Faster elections in Iraq?

In Iraq, we probably don’t have the votes. So why vote now?

Mickey Kaus takes a (partial) break from Kerry-bashing to push the idea of moving up the date for the proposed Iraqi elections.

He doesn’t consider the question of who would be likely to win those elections. Right now, if I were an Iraqi campaign consultant, I think I’d be telling my candidates to run on a platform of “Getting the crusaders off the sacred soil of Iraq.”

Do we really want the Iraqi election campaign to be waged against the background of the Abu Ghraib courts-martial?

There’s an old Capitol Hill saying, which I’ve heard attributed both to Sam Rayburn and to Lyndon Johnson: “Until you’ve got the votes, you talk. When you’ve got the votes, you vote.” In Iraq, right now is probably a good time for us to keep talking.

Author: Mark Kleiman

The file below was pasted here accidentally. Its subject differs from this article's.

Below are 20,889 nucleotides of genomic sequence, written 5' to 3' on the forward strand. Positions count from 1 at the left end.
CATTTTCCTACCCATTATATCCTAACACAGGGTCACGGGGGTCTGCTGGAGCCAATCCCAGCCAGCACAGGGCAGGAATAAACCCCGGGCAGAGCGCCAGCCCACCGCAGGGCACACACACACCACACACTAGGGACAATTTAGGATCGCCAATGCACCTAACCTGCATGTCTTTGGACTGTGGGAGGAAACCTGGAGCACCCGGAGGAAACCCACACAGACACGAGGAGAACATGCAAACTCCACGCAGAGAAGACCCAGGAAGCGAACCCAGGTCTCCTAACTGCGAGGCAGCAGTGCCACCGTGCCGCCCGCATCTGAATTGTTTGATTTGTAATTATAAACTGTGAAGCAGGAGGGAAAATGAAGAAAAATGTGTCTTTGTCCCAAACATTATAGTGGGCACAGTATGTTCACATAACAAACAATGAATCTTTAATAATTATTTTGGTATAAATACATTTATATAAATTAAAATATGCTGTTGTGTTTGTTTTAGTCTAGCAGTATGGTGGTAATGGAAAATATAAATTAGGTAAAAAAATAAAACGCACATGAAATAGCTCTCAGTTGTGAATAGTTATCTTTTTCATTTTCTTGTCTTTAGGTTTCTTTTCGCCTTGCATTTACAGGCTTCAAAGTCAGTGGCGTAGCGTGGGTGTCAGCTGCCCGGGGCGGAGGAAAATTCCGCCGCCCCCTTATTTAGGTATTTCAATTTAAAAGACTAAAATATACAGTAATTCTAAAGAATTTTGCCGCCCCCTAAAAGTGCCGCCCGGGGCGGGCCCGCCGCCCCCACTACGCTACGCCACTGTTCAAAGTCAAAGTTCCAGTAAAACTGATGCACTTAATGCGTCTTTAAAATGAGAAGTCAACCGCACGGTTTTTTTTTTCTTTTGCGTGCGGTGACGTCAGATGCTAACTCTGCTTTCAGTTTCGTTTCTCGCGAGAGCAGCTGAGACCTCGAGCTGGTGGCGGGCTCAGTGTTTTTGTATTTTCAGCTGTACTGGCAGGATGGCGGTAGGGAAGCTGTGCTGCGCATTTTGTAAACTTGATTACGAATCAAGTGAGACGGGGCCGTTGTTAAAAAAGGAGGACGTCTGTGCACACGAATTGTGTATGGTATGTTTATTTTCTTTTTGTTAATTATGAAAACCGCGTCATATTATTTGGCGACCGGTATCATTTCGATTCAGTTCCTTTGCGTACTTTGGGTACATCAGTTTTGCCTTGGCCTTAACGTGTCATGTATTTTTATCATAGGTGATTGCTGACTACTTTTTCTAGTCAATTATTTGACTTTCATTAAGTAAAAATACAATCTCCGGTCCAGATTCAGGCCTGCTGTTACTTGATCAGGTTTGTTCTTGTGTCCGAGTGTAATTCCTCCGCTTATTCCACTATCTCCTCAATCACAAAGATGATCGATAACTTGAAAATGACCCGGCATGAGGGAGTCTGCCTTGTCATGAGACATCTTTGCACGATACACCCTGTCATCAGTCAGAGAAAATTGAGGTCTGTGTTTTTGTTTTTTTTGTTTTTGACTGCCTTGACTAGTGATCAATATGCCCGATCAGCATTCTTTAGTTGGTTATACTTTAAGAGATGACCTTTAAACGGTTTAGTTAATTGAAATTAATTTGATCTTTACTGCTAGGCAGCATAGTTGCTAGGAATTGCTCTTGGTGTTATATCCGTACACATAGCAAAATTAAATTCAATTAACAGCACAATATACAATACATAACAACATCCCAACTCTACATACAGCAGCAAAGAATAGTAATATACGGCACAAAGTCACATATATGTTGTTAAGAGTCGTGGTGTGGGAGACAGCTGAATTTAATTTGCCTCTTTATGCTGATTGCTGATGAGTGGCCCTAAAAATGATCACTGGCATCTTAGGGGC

Professor of Public Policy at the NYU Marron Institute for Urban Management and editor of the Journal of Drug Policy Analysis. Teaches about the methods of policy analysis about drug abuse control and crime control policy, working out the implications of two principles: that swift and certain sanctions don't have to be severe to be effective, and that well-designed threats usually don't have to be carried out. Books: Drugs and Drug Policy: What Everyone Needs to Know (with Jonathan Caulkins and Angela Hawken) When Brute Force Fails: How to Have Less Crime and Less Punishment (Princeton, 2009; named one of the "books of the year" by The Economist Against Excess: Drug Policy for Results (Basic, 1993) Marijuana: Costs of Abuse, Costs of Control (Greenwood, 1989) UCLA Homepage Curriculum Vitae Contact: